1977 Chevrolet Monte Carlo
As it stands, however, it is a sure-thing in preservation competition and will wow crowds with its impressive originality.
Introduced in 1970, the Monte Carlo was Chevrolet’s personal luxury coupe, and went on to decades of success in the showroom, on race tracks, and in consumers’ hearts. Luxury/muscle with legendary Chevrolet performance is quite appealing, and the dramatic styling makes them stand out, even today. Dashing, robust, and able to be dressed up as luxuriously as any Cadillac, no matter what your favorite car might be, you have to admire the Monte Carlo’s longevity and style.
Coming from a noted collection full of spectacular low-mile ‘70s collectables, this 1977 Monte Carlo shows a remarkable 17,282 original miles. Aside from the tires and battery, it appears that virtually every component on the car is factory-installed and wonderfully preserved thanks to careful storage for most of the last decade. The code 69 Brown paint is so shiny and evenly applied that we at first suspected that it had been repainted—none of us recalls paint looking this good in 1977. However, careful examination of the entire car, top and bottom, inside and out, clearly demonstrates that this is indeed factory-applied enamel. There’s a clarity to the finish and a shine you don’t often find in ‘70s General Motors products, making this car all the more impressive. A light dash of metallic in the finish sets it off in the sunlight, and the contrasting tan top and side moldings give it a sporting look. Fit and finish are quite good, and those massive doors open and close with ease, with no sagging hinges or tired latches. Even the weatherstripping is like new, sealing this big coupe up like a tomb on the open road. Were all cars this nice in 1977, because this one is extremely impressive.
Of course, there’s no rust anywhere on the car, including under the vinyl top, which is in exemplary condition. The chrome and trim is factory-issue, and it’s still bright, clear and shiny throughout. Taillight lenses are unmarked and the glass is like new. The only possible demerits are some very light fading of the Monte Carlo shield emblems on the sides of the C-pillars and a missing plastic filler piece under one of the taillights. Otherwise, this car looks showroom fresh.
That showroom fresh impression continues inside. The tan vinyl upholstery was standard-issue in 1977, and remains supple and almost completely unmarked. There are no creases, no dried out bits with cracks, and even the driver’s seat is firm and comfortable, just as you’d expect from a car with under 20,000 original miles. The carpets have been protected for decades by matching tan rubber floor mats, so they’re in excellent shape, and the door panels don’t even have a minor depression where someone might have been resting their arm while behind the wheel. And while GM headliners of the period had a tendency to delaminate from their foam-board backing, this one remains firmly in place with no sags or loose fabric anywhere. All the gauges save for the clock are functional, and the original AM/FM stereo radio pulls in stations loud and clear. The car also includes factory A/C, which is nice for cruising on hot summer days. Also note that the trunk is spotless, including in the lower corners where most Monte Carlos rusted out almost instantly, while this one still carries the original cardboard covers. There is no mat, but an original jack assembly is included.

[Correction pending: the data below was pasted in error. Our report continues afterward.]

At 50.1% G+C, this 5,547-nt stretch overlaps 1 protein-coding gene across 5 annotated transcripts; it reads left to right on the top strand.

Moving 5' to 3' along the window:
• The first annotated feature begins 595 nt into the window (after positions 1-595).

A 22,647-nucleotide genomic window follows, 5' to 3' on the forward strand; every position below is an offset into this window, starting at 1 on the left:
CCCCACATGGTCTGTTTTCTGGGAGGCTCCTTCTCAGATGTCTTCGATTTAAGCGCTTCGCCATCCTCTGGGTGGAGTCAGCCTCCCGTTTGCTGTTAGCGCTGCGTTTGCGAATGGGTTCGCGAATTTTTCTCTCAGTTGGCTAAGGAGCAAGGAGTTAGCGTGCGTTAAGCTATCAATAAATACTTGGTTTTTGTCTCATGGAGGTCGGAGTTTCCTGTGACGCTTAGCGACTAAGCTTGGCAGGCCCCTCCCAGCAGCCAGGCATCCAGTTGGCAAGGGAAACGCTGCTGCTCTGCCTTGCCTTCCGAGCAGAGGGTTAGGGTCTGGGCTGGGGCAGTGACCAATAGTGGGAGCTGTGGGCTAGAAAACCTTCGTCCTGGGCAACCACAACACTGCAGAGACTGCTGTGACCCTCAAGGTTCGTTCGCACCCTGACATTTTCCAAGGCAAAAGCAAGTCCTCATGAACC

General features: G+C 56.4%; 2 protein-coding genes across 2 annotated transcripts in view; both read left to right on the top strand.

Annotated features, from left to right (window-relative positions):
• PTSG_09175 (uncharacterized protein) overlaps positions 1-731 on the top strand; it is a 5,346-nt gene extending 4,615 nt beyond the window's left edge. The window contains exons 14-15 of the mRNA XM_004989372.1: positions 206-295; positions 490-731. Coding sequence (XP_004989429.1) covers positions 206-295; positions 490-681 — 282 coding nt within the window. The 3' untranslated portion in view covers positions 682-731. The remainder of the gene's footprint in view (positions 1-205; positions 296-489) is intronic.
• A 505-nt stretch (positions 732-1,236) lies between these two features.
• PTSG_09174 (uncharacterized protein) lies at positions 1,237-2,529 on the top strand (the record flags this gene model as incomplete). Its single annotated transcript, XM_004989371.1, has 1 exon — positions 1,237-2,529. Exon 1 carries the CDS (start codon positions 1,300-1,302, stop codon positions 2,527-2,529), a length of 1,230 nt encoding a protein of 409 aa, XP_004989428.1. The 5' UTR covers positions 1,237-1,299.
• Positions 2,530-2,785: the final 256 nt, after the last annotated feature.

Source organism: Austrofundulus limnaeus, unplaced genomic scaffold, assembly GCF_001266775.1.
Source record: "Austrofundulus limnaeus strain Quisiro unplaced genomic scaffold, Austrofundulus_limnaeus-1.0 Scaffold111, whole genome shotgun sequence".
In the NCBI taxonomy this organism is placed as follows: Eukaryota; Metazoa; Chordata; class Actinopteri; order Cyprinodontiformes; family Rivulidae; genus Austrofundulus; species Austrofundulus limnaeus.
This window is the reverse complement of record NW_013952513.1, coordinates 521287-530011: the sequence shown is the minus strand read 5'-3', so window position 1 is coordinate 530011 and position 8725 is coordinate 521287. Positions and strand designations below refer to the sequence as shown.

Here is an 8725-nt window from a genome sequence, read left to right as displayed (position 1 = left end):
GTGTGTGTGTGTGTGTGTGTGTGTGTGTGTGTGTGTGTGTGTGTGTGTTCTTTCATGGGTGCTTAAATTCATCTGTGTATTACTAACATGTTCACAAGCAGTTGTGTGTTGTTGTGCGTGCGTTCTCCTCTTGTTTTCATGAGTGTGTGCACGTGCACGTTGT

While a vast majority of 1977Monte Carlos received a wheezing 305, this one sports the optional L code 350/4-barrel V8. Horsepower was actually up in 1977, gaining 15 over the 1975 version for a total of 170. Admittedly, it’s not going to stop the earth’s rotation, but it makes for a very pleasant cruiser with plenty of torque and a wonderful soft V8 rumble that sounds luxurious. And as a small block Chevy, every single performance upgrade devised over the past 50 years or so will bolt right on, so if more performance is what you’re looking for, this car is only a few phone calls away from serious horsepower. As it stands, however, it is a sure-thing in preservation competition and will wow crowds with its impressive originality. The engine bay is awash in originality, correct right down to the original tower hose clamps. That’s factory-applied Chevy Orange paint on the block, correct GM-stamped hoses, and 100% OEM wiring and plumbing throughout. Items that offered a natural finish such as the cast iron master cylinder show light surface rust, but bear in mind that’s how they looked on the showroom floor, too. It’s backed by a TH350 3-speed automatic transmission and a set of towering 2.56 gears so fuel economy is decent and it cruises at 75 MPH almost silently. Even things like the shocks are original equipment, and it’s quite likely that even brake pads and shoes are OEM. As far as we can tell, only the tires have been changed, and the optional Rally wheels now wear a set of 215/75/15 whitewall radials that were installed some years ago, but look right on the car.
These cars are on the short list of future collectables. Their older siblings are already seeing some nice gains in the marketplace, and as the generation of car hobbyists grow up and start to collect the cars of their youth, these will become increasingly popular. Of course, that doesn’t take into account that they’re simply nice cars to own and drive, and offer V8 power and a dose of luxury for a very reasonable price. This low-mileage 1977 Monte Carlo is shockingly clean, original, and unmolested, ready to drive and enjoy today. Call now!